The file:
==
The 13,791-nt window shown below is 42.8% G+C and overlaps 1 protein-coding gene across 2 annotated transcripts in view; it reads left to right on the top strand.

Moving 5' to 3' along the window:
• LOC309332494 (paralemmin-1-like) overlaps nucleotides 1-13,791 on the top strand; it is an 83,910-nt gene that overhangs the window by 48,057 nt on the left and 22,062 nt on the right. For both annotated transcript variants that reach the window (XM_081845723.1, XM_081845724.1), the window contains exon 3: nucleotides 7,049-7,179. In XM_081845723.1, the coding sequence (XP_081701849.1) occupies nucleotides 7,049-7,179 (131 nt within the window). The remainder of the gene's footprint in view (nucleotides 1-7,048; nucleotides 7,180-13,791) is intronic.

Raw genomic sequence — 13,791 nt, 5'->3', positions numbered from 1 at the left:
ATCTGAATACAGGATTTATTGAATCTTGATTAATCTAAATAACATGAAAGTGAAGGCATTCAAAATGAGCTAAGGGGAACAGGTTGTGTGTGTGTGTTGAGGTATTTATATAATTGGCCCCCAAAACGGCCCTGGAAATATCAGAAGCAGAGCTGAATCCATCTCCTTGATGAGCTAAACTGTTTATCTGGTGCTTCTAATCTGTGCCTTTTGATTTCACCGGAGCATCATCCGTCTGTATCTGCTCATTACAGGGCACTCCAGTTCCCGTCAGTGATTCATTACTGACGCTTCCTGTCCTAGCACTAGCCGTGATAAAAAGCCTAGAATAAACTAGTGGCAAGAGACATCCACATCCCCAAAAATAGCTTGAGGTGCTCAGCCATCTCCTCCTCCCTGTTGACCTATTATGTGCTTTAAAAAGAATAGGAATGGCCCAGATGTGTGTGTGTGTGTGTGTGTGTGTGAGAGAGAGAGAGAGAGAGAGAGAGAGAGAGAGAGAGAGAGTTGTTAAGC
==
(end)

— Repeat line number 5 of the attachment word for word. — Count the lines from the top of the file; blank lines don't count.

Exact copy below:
ATCTGAATACAGGATTTATTGAATCTTGATTAATCTAAATAACATGAAAGTGAAGGCATTCAAAATGAGCTAAGGGGAACAGGTTGTGTGTGTGTGTTGAGGTATTTATATAATTGGCCCCCAAAACGGCCCTGGAAATATCAGAAGCAGAGCTGAATCCATCTCCTTGATGAGCTAAACTGTTTATCTGGTGCTTCTAATCTGTGCCTTTTGATTTCACCGGAGCATCATCCGTCTGTATCTGCTCATTACAGGGCACTCCAGTTCCCGTCAGTGATTCATTACTGACGCTTCCTGTCCTAGCACTAGCCGTGATAAAAAGCCTAGAATAAACTAGTGGCAAGAGACATCCACATCCCCAAAAATAGCTTGAGGTGCTCAGCCATCTCCTCCTCCCTGTTGACCTATTATGTGCTTTAAAAAGAATAGGAATGGCCCAGATGTGTGTGTGTGTGTGTGTGTGTGTGAGAGAGAGAGAGAGAGAGAGAGAGAGAGAGAGAGAGAGAGTTGTTAAGC